We’re going to end this little cruise around various gaming sunsets somewhere almost as exotic as Dakar though, on the Neo Geo Pocket, and I like this one because it’s virtually a mash-up of everything we’ve seen so far! It’s 2000’s (outside of Japan) Metal Slug 1st Mission, and as I write this, it’s also the very last game I got too, a present from my wife as part of the NEOGEO POCKET COLOR SELECTION Vol.1 for Nintendo Switch. Very cool package of ten mostly new to me games (or game variants), and as well as this and 2nd Mission, there’s SNK Gals’ Fighters, Samurai Shodown 2, King of Fighters R-2, The Last Blade: Beyond the Destiny, Fatal Fury First Contact, SNK vs Capcom: The Match of the Millennium, Dark Arms: Beast Buster 1999 and the game I’ve very surprisingly played the most of on here so far, Big Tournament Golf! That said, as a long-time fan of the run and gun series I’ve got some previous with Metal Slug 1st Mission, which is a little toned down and certainly more accessible than some of the other entries in the series, but loads of fun. And everyone who’s played it is going to experience this lovely sunset, as the sci-fi helicopter gunship first stage boss goes nuts outside the best-looking sunlit airforce base since Top Gun!
We can’t top that, and we can’t get any more up to date than that, so time for us to head all the way back to 1982, and co-founder of Activision Bob Whitehead’s Chopper Command on Atari 2600! From the outset, there’s no escaping that this is Defender in another skin, but if we’re talking Atari 2600 Defender, it is to that what Alien is to Pac-Man on there… Meaning it’s not a wildly flickering heap of rubbish! Existence now justified, you’re the pilot of a helicopter patrolling left and right above the desert sands, taking out increasingly hostile enemy aircraft while protecting the convoy of trucks on the ground. The controls are straightforward, and you’ll quickly adapt to the chopper’s turning circle as you change direction, turning it into an intuitive directional aerial drift which soon feels great. What’s also very nice is the continuous fire mode when you hold down the fire button, which, together with the difficulty, could also be tweaked on the original hardware’s settings switches. Overall, it flies great!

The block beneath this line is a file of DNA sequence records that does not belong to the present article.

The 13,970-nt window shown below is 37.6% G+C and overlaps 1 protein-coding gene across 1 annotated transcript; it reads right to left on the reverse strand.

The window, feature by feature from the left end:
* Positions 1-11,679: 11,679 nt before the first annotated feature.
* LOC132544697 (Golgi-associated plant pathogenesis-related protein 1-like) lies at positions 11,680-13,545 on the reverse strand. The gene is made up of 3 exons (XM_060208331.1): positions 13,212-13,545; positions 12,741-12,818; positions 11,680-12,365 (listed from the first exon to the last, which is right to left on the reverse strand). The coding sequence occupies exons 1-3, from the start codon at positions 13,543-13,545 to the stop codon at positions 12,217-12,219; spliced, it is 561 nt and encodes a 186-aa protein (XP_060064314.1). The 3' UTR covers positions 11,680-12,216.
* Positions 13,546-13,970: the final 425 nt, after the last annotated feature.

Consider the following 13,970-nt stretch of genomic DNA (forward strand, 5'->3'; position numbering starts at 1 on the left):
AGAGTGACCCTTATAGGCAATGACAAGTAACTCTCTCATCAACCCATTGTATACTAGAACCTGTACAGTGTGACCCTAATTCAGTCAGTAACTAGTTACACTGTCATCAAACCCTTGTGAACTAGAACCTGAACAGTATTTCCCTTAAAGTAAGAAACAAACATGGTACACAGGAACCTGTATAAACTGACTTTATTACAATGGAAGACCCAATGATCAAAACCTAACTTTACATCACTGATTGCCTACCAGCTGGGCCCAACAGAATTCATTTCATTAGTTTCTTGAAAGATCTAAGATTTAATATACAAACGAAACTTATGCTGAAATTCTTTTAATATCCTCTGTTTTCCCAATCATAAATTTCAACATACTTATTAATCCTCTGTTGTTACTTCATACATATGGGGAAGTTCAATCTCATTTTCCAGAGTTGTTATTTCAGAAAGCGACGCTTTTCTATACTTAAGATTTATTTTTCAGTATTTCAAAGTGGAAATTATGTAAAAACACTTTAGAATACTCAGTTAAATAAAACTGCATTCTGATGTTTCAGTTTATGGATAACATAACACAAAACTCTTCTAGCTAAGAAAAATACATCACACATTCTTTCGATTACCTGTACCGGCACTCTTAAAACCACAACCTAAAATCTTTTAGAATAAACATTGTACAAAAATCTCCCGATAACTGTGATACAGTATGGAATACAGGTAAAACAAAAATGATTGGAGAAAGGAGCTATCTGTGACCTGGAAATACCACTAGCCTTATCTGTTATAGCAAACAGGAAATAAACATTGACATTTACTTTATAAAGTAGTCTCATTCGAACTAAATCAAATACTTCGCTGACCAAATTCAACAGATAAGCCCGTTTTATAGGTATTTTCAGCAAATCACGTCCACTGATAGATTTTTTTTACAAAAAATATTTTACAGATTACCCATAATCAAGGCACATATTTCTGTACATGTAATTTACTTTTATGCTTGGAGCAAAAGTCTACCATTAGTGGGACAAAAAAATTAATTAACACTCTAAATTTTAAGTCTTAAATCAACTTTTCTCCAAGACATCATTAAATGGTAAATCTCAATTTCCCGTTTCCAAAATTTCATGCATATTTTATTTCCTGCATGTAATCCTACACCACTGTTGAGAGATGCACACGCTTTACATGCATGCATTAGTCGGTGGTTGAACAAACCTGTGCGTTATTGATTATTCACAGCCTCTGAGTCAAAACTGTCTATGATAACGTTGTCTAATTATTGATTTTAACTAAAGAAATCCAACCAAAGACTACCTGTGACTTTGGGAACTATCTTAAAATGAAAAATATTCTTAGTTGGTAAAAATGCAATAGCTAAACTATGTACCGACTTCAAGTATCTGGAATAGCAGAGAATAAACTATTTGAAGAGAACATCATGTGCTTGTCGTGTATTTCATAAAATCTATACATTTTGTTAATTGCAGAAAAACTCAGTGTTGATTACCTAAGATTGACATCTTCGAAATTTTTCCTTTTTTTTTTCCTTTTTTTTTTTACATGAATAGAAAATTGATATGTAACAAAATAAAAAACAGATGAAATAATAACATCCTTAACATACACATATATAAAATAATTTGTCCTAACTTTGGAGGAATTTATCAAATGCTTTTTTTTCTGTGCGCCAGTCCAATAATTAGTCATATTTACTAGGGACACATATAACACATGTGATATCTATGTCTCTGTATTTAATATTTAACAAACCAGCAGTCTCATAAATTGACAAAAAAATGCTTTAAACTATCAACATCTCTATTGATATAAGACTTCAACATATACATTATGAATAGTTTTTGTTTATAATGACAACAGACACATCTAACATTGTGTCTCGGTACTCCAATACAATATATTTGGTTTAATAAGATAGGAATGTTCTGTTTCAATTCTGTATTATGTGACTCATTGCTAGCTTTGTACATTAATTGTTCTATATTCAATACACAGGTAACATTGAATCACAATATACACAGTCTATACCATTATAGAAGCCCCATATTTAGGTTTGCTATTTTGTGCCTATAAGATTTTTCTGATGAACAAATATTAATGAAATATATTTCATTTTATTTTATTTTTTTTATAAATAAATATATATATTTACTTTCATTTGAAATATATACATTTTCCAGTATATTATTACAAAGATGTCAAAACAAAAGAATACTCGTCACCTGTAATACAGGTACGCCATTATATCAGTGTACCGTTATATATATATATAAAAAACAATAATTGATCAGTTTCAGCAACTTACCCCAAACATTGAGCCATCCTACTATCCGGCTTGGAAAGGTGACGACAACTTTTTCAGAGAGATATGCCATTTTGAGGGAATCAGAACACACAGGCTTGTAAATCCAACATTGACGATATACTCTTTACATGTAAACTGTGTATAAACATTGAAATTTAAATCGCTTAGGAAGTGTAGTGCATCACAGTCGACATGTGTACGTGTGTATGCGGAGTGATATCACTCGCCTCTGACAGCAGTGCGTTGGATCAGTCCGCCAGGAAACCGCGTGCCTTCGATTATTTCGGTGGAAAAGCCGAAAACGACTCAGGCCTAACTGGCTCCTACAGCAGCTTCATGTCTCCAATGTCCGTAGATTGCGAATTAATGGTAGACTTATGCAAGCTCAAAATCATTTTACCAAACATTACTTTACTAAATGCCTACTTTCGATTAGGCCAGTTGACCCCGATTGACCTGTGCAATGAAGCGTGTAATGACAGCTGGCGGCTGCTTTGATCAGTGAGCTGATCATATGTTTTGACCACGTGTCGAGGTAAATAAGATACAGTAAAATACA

At the bottom of the screen there’s a long-range scanner, showing the full combat zone you’re flying about in, with the convoy represented as yellowish dots on the ground, enemy aircraft are bigger yellowish dots in the air, and you’re a red dot. Incidentally, the instruction manual helpfully informs us that the range of scanner is five miles, while the play area shown on-screen at any time is one mile, so we can deduce that you’re scrolling through about five screens before you loop around on yourself! Clear the level of enemy aircraft and you move on to the next, where things get faster and more intense. Each level starts with twelve enemy aircraft, and twelve trucks in your convoy. You get 100 points for a helicopter, 200 for a fighter jet, then when they’re all done you’ll get a bonus for the number of trucks they haven’t bombed yet multiplied by the level you’re on (of which there’s ten) multiplied by a hundred. You started the game with three lives, and get another up to a maximum of six every 10,000 points. Got that? It’s important, because if you score 10,000 points or more, you can join the Activision Commandos! Just send them a picture of your telly as proof and they’ll send you an iron-on Commandos emblem patch! As an aside, the Activision address included always gives me a little thrill because it’s the same road where my own company used to be in Santa Clara, California, and I’ve been there loads of times. Never got a patch though!